jnAnAbhAva the subsequent adhyAsa occurs.  It cannot be simply wished away
by saying: 'just because of jnAnAbhAva, adhyAsa occurs.'  Just like it has
to be, per force, admitted that this jnAnAbhAva that Sri SSS has admitted
is only a superimposition, so too the root ignorance is.  The other
alternative suggested in the above paragraph will not operate since it is
admitted in the vivarana prasthanam that such a causal ignorance is also a
superimposed alone.  The only answer to this 'trap' is: this anirvAchyA
shaktiH is capable of bringing about the impossible: it can bring about a
mind and find a locus for itself and yet cause the further series of
adhyAsa-samsara.  The Advaita Siddhi quotes this (Brahmabindu upanishad?):

svenaiva kalpite deshe vyomni yadvat ghaTAdikam
tathA jIvAshritaavidyAM manyante jnAnakovidAH

Just as jars etc. 'find' a place for themselves to exist by creating a
place for themselves in space,  so too is the case with the avidyA that is
located in the jIva. Such is the conclusion of the Wise.

AvidyA can create a locus for itself to occupy and operate from. That is
why avidyA is called 'vichArAsaha'; it cannot stand the test of enquiry.
Sureshwara gives the example of a berry placed on the tip of the nose - so
precarious is avidyA's existence; yet its power is unimaginable.  Logical
answers to questions regarding avidyA/mAyA/samsAra etc., is never available
in any school.

> In summary Sri Swamiji’s point is as follows: If you take root ignorance
> as a hypothetical device for the purpose of teaching, it becomes something
> imagined as it is something superimposed, and it is non-sensical, and
> unnecessary, to speak of something itself superimposed as the cause of
> anything. If you either take root ignorance as not a device, or something
> other than superimposed it acquires an entity-status that prevents it from
> being removed by knowledge, as it is not then a superimposed notion. In
> that case, the advaita tradition of Shankara has nothing to offer the
> seeker for their liberation.

This charge applies with equal force to the 'jnAnAbhAvaH' that Sri SSS
admits as a condition that prevails prior to adhyAsa.

It can be seen from the above that if one accepts that root ignorance is an
> imagined notion for the purpose of instruction that it could be acceptable
> to Sri Swamiji, although to do so invalidates the very need for root
> ignorance to explain false appearances. To my knowledge this dialectic
> inconsistency is nowhere addressed in any work of the orthodox tradition
> other than the recourse to a beginningless nature.  Also, I am not aware of
> any work where simply taking once ignorance as a false notion for the
> purpose of teaching has been shown to impede one’s sādhanā. Any such
> references from list members would be appreciated.
> I close by quoting two passages from his English works to illustrate:
> From Sankara’s clarification of certain vedantic concepts page 8, section
> 8:
> But it is evident this power (avidyā-shakti) is not really a logical
> necessity, since none of the other thinkers have recognized it and yet
> their systems have not suffered in any manner just because they dispensed
> with the postulates.

All systems, if he is meaning the Dvaita and VA, accept a mUlAvidya; at
least the first one does, as I have understood.Just as he himself could not
escape this 'logical necessity' as he himself has termed it in his writing,
the later Acharyas too admit this.

> From The Pristine Pure Advaita Philosophy of Adi Shankara (eng translation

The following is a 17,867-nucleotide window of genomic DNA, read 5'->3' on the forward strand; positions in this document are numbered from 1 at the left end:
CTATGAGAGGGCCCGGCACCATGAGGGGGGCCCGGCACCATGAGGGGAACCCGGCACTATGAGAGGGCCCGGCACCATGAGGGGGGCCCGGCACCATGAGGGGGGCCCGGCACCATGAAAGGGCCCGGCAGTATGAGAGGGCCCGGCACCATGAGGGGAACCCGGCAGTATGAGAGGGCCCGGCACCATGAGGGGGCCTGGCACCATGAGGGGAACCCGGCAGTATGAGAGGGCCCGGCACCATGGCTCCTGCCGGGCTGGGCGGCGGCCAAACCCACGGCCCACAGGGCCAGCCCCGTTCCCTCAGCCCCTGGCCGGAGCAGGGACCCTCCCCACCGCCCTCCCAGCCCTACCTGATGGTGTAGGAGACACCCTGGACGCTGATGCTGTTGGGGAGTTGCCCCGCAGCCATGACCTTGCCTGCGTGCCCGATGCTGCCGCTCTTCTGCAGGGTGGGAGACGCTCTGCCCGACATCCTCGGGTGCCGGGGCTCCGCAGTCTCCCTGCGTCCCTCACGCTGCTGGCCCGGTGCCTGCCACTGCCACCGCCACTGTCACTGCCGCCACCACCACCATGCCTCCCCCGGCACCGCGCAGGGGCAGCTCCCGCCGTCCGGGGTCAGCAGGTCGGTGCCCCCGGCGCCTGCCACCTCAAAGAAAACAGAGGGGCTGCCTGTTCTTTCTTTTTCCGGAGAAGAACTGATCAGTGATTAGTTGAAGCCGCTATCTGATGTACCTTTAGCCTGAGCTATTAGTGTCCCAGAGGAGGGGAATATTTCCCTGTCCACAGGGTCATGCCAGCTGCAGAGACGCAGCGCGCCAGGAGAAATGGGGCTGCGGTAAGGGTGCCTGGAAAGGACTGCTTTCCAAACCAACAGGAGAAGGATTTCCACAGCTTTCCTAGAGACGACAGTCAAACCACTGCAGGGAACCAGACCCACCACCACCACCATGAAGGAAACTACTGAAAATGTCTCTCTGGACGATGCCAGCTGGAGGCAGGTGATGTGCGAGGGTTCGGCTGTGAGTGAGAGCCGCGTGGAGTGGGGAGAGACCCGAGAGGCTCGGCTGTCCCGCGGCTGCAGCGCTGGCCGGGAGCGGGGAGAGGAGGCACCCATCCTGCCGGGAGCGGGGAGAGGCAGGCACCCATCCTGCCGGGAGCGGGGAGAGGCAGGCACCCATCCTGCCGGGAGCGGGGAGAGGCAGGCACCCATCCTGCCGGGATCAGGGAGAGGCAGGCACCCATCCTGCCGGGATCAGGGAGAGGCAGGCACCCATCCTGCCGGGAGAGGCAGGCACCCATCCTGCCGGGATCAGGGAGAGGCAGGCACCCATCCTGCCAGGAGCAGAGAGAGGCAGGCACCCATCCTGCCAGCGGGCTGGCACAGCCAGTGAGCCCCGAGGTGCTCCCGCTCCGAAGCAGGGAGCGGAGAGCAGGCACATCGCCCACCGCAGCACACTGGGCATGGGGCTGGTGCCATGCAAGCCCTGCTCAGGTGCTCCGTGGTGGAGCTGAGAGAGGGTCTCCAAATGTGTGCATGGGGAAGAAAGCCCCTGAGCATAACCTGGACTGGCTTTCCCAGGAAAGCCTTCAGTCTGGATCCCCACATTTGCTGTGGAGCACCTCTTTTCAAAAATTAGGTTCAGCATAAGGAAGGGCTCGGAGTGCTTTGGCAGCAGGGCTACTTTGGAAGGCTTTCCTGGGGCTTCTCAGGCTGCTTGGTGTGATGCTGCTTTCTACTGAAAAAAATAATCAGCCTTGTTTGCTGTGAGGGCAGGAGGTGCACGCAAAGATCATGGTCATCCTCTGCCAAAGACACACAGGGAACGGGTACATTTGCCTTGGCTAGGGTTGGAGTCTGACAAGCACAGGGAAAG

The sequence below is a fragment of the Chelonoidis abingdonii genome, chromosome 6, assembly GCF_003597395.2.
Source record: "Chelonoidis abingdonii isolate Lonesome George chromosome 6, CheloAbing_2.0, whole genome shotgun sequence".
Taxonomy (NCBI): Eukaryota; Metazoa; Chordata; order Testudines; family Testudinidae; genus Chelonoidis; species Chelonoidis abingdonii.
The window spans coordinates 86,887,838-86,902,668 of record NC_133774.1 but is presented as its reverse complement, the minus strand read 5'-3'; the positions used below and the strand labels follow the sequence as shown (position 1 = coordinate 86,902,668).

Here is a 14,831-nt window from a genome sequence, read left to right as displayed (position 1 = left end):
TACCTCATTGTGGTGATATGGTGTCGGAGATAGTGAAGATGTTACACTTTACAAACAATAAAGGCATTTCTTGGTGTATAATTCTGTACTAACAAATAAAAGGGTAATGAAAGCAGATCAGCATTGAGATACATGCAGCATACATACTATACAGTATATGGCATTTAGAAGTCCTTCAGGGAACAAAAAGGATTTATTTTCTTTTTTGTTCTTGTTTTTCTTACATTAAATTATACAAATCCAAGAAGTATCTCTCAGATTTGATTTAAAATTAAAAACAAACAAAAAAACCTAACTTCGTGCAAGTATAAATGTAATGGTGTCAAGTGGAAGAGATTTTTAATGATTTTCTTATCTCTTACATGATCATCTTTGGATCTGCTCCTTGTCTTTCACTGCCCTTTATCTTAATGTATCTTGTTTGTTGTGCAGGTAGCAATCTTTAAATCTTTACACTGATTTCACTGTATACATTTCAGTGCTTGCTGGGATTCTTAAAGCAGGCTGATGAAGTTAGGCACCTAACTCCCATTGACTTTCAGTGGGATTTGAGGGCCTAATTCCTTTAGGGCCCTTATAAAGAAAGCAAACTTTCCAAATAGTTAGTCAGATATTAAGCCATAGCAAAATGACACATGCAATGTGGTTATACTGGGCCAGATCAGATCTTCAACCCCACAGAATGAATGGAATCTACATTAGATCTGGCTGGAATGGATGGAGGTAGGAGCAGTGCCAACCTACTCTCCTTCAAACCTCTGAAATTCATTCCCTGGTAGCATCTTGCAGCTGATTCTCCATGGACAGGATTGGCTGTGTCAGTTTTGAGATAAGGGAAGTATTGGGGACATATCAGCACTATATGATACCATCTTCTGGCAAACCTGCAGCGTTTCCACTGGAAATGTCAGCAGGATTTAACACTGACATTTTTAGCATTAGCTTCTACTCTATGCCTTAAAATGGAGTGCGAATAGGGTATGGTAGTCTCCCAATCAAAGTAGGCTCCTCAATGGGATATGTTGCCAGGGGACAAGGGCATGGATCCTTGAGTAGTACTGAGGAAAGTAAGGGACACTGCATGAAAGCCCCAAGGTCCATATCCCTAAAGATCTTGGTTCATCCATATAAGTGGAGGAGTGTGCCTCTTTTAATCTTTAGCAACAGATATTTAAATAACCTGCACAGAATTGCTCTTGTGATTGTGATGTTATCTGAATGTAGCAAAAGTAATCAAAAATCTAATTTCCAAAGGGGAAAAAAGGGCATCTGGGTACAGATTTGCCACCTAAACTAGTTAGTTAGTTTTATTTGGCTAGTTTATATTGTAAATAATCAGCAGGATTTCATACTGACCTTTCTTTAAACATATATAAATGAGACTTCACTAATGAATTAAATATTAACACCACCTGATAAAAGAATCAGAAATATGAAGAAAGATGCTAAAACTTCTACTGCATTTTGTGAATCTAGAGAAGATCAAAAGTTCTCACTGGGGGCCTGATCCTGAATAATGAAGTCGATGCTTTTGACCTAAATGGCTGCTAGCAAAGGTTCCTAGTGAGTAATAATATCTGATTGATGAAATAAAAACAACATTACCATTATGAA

> by Sri DB Gangolli of Sankara Siddhanta), last section p128, from short
> treatise published by Sri Swamiji in 1940, 13th series of the monthly
> magazine adhyātma prakāsha)
> The quintessence of this article of mine is this much: Because of the
> reason that Avyākrita Nāmarūpa is the seed (cause) for the world of
> duality-if any one calls it mūlāvidyā-thenn the opinion of such people is
> not unacceptable to me. Because of the reason that such Avyākrita Nāmarūpa
> is the cause for everything it can be called ‘Mūla’. But to say that “it is
> not adhyasta (superimposed)-not avidyākalpita (imagined, misconceived due
> to ignorance)-is opposed to Bhāshays and also to Yukti; and hence I can
> never accept that.

I think the whole issue is akin to 'much ado about nothing.'

I wish to add that just like mAyA has been admitted in its dual-aspect
'kArya-kAraNAtmakatvena', so too is avidyA.  In the BG  18.19:
ज्ञानं कर्म च कर्ता च त्रिधैव गुणभेदतः ।
 *प्रोच्यते गुणसंख्याने* यथावच्छृणु तान्यपि ॥१८- १९

In the bhashya Shankara says // the 'categories' admitted by the sAnkhyas
are admissible to us as well, for even though their ultimate siddhanta is
opposed to Vedanta, yet they are 'experts' in categorization. //

Thereby they (sAnkhya-s) start with mUlaprakRti and go on to enumerate
mahat, avyaktam,  ahankara, panchabhutas, and so on.  One can see that the
first enumerated is the kAraNa whose kArya is the rest.  The rest will
lapse in to the cause during pralaya.  In the same way there is nothing
wrong in admitting a kAraNa avasthA for avidyA and a kArya avstha.  What
Shankara describes as 'avidyA' in the adhyAsa bhashyam is only the kArya
avidyA.  The kAraNa avidyA is denoted by the term 'mithyAjnAna nimittaH' in
that very document.  In the 4th adhyAya 4.1.19 Shankara talks about the
'bAdhita ajnAnam's anuvRttiH'.  Here even though the kAraNa avidyA has
undergone sublation, yet its kArya will continue for some time as it has
already begun to operate.
The 13th chapter of the Gita too admits the anAditva of the puruSha and
prakRti.  Here too the prakRti is admitted in its kAraNa avasthA alone as
anAdi.  And the purusha is one who is already 'endowed' with the avidyA in
its kAraNa mode.  The 'commingling' of these two entities brings for the
vyakta prapancha for the puruSha's (jiva's) bhoga.  Both these entities,
however, undergo sublation, which is stated in the last verse of the 13th
chapter: bhUtaprkRti mokSham cha and the operation of the jnAnachakShus
(right knowledge) which discriminates between the kshetra and the
kshetrajna.  The jiva is no longer there, along with the mUlAvidyA, when
the kshetram is negated and the knowledge of the mithyAtva of the kshetram
is what is spoken of as bhUtaprakRti moksha (abhAvagamanam) in the
bhashyam. Thus, bothe mAyA (the jagatkAraNam) and avidyA (the jIvakAraNam)
are sublated in both their kArya and kAraNa aspects, leaving the advaita
Brahman (Kshetrajna) in tact.

Thus the so-called 'problems' that Sri SSS has apprehended do not have a
place upon the proper understanding of the Bhashyam.